Inkjet Printer

Inkjet printing,  is a non-impact method. Ink is emitted from nozzles as they pass over a page, and the operation of an inkjet printer is easy to visualise: liquid ink from a tank for each of the three primary colours and black is squirted at the paper to build up an image. A print head scans the page in horizontal strips, using a motor assembly to move it from left to right and back, as another motor assembly rolls the paper in vertical steps. A strip of the image is printed, then the paper moves on, ready for the next strip. To speed things up, the print head doesn’t print just a single row of pixels in each pass, but a vertical row of pixels at a time.

Most inkjets use thermal technology, whereby heat is used to fire ink onto the paper. There are three main stages with this method. The squirt is initiated by heating the ink to create a bubble until the pressure forces it to burst and hit the paper. The bubble then collapses as the element cools, and the resulting vacuum draws ink from the reservoir to replace the ink that was ejected. This is the method favoured by Canon and Hewlett-Packard.

Thermal Inkjet Technology

Thermal technology imposes certain limitations on the printing process in that whatever type of ink is used, it must be resistant to heat because the firing process is heat-based. The use of heat in thermal printers creates a need for a cooling process as well, which levies a small time overhead on the printing process. Tiny heating elements are used to eject ink droplets from the print-head’s nozzles. Today’s thermal inkjets have print heads containing between 300 and 600 nozzles in total, each about the diameter of a human hair (approx. 70 microns). These deliver drop volumes of around 8 – 10 picolitres (a picolitre is a million millionth of a litre), and dot sizes of between 50 and 60 microns in diameter. By comparison, the smallest dot size visible to the naked eye is around 30 microns. Dye-based cyan, magenta and yellow inks are normally delivered via a combined CMY print-head. Several small colour ink drops – typically between four and eight – can be combined to deliver a variable dot size, a bigger palette of non-halftoned colours and smoother halftones. Black ink, which is generally based on bigger pigment molecules, is delivered from a separate print-head in larger drop volumes of around 35pl.

Nozzle density, corresponding to the printer’s native resolution, varies between 300 and 600dpi, with enhanced resolutions of 1200dpi increasingly available. Print speed is chiefly a function of the frequency with which the nozzles can be made to fire ink drops and the width of the swath printed by the print-head. Typically this is around 12MHz and half an inch respectively, giving print speeds of between 4 to 8ppm (pages per minute) for monochrome text and 2 to 4ppm for colour text and graphics.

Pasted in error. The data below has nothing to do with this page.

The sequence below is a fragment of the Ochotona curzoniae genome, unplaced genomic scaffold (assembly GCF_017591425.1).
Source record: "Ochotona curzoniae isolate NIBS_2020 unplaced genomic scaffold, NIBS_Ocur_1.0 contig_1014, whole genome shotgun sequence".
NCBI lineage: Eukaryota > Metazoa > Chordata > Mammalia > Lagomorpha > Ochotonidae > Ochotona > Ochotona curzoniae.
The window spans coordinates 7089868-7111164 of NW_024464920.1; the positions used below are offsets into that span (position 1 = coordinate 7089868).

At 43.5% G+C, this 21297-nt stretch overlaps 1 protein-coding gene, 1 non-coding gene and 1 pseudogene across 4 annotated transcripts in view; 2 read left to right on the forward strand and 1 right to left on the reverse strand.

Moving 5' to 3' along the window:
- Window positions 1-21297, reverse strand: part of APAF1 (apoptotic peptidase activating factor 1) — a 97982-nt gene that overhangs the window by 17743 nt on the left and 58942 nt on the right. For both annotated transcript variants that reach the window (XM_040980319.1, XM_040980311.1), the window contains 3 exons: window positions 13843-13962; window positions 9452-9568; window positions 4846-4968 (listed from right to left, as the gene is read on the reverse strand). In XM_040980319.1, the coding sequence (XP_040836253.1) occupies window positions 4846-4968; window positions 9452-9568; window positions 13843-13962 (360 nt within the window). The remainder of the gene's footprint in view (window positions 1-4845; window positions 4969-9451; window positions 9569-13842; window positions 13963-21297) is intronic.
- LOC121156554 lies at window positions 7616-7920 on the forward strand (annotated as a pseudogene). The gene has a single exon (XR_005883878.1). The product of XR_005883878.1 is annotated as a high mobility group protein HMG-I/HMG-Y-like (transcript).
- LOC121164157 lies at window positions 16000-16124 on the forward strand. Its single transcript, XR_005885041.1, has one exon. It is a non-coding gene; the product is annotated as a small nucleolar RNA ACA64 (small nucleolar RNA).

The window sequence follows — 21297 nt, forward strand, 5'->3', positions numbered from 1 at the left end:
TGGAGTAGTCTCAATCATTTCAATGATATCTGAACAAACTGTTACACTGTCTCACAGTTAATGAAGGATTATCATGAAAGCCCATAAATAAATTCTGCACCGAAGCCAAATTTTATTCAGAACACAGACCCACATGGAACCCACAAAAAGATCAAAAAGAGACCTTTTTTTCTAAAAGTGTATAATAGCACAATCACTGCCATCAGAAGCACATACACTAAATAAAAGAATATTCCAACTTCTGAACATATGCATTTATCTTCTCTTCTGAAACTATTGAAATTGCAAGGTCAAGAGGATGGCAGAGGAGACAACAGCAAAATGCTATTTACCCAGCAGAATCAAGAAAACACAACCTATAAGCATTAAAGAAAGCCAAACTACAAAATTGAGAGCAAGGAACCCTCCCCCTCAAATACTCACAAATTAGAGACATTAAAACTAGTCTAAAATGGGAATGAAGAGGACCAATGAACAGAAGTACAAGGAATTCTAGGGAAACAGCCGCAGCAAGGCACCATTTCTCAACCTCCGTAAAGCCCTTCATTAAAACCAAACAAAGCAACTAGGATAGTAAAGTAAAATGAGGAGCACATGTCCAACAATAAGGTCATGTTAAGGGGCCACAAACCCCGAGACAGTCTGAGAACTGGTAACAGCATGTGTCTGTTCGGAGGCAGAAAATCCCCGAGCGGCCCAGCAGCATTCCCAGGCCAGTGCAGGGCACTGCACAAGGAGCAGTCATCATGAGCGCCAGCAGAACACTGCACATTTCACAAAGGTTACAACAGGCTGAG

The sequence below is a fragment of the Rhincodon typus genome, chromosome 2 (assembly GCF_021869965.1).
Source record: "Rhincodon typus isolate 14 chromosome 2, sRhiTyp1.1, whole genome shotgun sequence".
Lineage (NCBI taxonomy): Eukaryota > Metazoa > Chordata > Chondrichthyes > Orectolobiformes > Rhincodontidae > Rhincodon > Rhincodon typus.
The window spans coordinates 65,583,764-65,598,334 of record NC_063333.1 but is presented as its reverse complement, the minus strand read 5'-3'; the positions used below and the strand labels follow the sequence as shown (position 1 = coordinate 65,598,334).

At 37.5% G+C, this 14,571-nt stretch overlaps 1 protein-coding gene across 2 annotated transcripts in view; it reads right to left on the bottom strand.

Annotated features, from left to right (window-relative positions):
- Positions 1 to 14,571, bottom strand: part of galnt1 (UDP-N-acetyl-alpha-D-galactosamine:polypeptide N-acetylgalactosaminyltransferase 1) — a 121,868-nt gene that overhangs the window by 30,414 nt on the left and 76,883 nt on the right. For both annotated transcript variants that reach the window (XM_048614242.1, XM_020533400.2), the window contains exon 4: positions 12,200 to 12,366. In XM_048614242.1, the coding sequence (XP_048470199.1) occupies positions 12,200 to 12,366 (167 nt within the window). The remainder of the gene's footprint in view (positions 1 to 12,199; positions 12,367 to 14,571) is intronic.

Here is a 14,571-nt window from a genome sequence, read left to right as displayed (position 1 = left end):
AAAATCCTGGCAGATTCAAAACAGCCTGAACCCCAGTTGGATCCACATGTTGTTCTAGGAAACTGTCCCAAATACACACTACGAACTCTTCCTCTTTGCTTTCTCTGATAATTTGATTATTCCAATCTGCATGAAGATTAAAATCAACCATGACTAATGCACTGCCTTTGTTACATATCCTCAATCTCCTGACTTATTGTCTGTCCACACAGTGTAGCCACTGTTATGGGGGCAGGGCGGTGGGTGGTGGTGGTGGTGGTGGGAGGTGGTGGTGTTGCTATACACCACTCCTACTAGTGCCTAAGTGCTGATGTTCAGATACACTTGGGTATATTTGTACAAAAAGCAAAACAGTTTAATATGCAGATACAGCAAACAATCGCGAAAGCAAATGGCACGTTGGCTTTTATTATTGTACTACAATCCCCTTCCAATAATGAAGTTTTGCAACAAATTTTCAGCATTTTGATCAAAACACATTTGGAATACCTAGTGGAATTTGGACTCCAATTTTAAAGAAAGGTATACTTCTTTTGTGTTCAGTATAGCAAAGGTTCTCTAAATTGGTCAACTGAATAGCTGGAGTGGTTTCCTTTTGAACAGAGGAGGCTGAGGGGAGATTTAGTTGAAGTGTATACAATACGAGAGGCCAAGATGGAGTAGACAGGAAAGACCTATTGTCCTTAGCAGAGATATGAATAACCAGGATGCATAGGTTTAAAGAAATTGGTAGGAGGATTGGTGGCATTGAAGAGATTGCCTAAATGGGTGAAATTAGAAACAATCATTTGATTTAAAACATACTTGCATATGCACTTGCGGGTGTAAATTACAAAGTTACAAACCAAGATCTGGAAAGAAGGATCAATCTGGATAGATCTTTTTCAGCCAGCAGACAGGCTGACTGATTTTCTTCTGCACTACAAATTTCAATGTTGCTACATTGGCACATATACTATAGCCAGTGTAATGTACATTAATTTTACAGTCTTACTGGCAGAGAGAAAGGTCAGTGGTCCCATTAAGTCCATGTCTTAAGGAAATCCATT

Epson’s proprietary inkjet technology uses a piezo crystal at the back of the ink reservoir. This is rather like a loudspeaker cone – it flexes when an electric current flows through it. So, whenever a dot is required, a current is applied to the piezo disk, the element flexes and in so doing forces a drop of ink out of the nozzle.

Piezoelectric Inkjet Technology

There are several advantages to the piezo method. The process allows more control over the shape and size of ink droplet release. The tiny fluctuations in the crystal allow for smaller droplet sizes and hence higher nozzle density. Also, unlike with thermal technology, the ink does not have to be heated and cooled between each cycle. This saves time, and the ink itself is tailored more for its absorption properties than its ability to withstand high temperatures. This allows more freedom for developing new chemical properties in inks.

Epson’s mainstream inkjets have black print-heads with 128 nozzles and colour (CMY) print-heads with 192 nozzles (64 for each colour), addressing a native resolution of 720 by 720dpi. Because the piezo process can deliver small and perfectly formed dots with high accuracy, Epson is able to offer an enhanced resolution of 1440 by 720dpi – although this is achieved by the print-head making two passes, with a consequent reduction in print speed. The tailored inks Epson has developed for use with its piezo technology are solvent-based and extremely quick-drying. They penetrate the paper and maintain their shape rather than spreading out on the surface and causing dots to interact with one another. The result is extremely good print quality, especially on coated or glossy paper.

Piezoelectric Print Head

Read page 77 of the textbook “Exploring Computer Hardware”.